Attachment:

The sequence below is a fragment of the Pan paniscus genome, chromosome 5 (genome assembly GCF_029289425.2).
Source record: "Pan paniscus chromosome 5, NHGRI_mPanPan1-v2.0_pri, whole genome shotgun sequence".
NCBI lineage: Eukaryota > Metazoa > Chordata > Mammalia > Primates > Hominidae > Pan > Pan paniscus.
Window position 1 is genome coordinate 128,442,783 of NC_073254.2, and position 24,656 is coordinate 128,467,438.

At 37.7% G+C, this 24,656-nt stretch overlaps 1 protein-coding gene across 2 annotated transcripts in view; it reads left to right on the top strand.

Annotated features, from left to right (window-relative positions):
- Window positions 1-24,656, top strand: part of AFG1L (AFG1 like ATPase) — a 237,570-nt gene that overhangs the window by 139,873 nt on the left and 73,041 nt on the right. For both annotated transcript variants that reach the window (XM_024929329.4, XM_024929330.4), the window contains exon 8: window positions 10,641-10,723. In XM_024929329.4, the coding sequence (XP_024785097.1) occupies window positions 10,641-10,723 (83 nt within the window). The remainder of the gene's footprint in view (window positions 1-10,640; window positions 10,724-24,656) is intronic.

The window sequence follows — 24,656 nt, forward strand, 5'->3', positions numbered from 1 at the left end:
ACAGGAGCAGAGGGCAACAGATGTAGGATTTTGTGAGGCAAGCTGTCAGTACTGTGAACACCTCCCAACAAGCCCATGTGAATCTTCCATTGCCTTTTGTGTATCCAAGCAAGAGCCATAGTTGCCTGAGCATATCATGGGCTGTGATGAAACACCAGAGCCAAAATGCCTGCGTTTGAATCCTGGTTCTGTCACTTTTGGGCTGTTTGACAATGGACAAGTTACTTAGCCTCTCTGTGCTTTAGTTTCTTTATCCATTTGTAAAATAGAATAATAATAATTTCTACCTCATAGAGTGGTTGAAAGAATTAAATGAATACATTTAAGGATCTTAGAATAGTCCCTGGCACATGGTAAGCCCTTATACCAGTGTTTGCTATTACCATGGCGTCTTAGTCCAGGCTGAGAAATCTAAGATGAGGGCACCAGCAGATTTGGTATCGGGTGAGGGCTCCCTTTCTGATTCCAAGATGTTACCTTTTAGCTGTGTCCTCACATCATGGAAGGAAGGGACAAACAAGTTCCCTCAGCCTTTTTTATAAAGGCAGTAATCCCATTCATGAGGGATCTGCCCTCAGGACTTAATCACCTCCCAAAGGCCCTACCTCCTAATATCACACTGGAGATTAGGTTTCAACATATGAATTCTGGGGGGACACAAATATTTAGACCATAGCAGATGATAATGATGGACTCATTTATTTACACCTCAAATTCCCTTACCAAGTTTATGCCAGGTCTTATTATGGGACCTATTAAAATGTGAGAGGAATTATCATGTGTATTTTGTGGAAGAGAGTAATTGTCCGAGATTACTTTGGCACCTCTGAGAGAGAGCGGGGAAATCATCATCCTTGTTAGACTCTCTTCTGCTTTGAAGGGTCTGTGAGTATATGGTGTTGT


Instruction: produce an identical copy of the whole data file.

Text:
The sequence below is a fragment of the Pan paniscus genome, chromosome 5 (genome assembly GCF_029289425.2).
Source record: "Pan paniscus chromosome 5, NHGRI_mPanPan1-v2.0_pri, whole genome shotgun sequence".
NCBI lineage: Eukaryota > Metazoa > Chordata > Mammalia > Primates > Hominidae > Pan > Pan paniscus.
Window position 1 is genome coordinate 128,442,783 of NC_073254.2, and position 24,656 is coordinate 128,467,438.

At 37.7% G+C, this 24,656-nt stretch overlaps 1 protein-coding gene across 2 annotated transcripts in view; it reads left to right on the top strand.

Annotated features, from left to right (window-relative positions):
- Window positions 1-24,656, top strand: part of AFG1L (AFG1 like ATPase) — a 237,570-nt gene that overhangs the window by 139,873 nt on the left and 73,041 nt on the right. For both annotated transcript variants that reach the window (XM_024929329.4, XM_024929330.4), the window contains exon 8: window positions 10,641-10,723. In XM_024929329.4, the coding sequence (XP_024785097.1) occupies window positions 10,641-10,723 (83 nt within the window). The remainder of the gene's footprint in view (window positions 1-10,640; window positions 10,724-24,656) is intronic.

The window sequence follows — 24,656 nt, forward strand, 5'->3', positions numbered from 1 at the left end:
ACAGGAGCAGAGGGCAACAGATGTAGGATTTTGTGAGGCAAGCTGTCAGTACTGTGAACACCTCCCAACAAGCCCATGTGAATCTTCCATTGCCTTTTGTGTATCCAAGCAAGAGCCATAGTTGCCTGAGCATATCATGGGCTGTGATGAAACACCAGAGCCAAAATGCCTGCGTTTGAATCCTGGTTCTGTCACTTTTGGGCTGTTTGACAATGGACAAGTTACTTAGCCTCTCTGTGCTTTAGTTTCTTTATCCATTTGTAAAATAGAATAATAATAATTTCTACCTCATAGAGTGGTTGAAAGAATTAAATGAATACATTTAAGGATCTTAGAATAGTCCCTGGCACATGGTAAGCCCTTATACCAGTGTTTGCTATTACCATGGCGTCTTAGTCCAGGCTGAGAAATCTAAGATGAGGGCACCAGCAGATTTGGTATCGGGTGAGGGCTCCCTTTCTGATTCCAAGATGTTACCTTTTAGCTGTGTCCTCACATCATGGAAGGAAGGGACAAACAAGTTCCCTCAGCCTTTTTTATAAAGGCAGTAATCCCATTCATGAGGGATCTGCCCTCAGGACTTAATCACCTCCCAAAGGCCCTACCTCCTAATATCACACTGGAGATTAGGTTTCAACATATGAATTCTGGGGGGACACAAATATTTAGACCATAGCAGATGATAATGATGGACTCATTTATTTACACCTCAAATTCCCTTACCAAGTTTATGCCAGGTCTTATTATGGGACCTATTAAAATGTGAGAGGAATTATCATGTGTATTTTGTGGAAGAGAGTAATTGTCCGAGATTACTTTGGCACCTCTGAGAGAGAGCGGGGAAATCATCATCCTTGTTAGACTCTCTTCTGCTTTGAAGGGTCTGTGAGTATATGGTGTTGT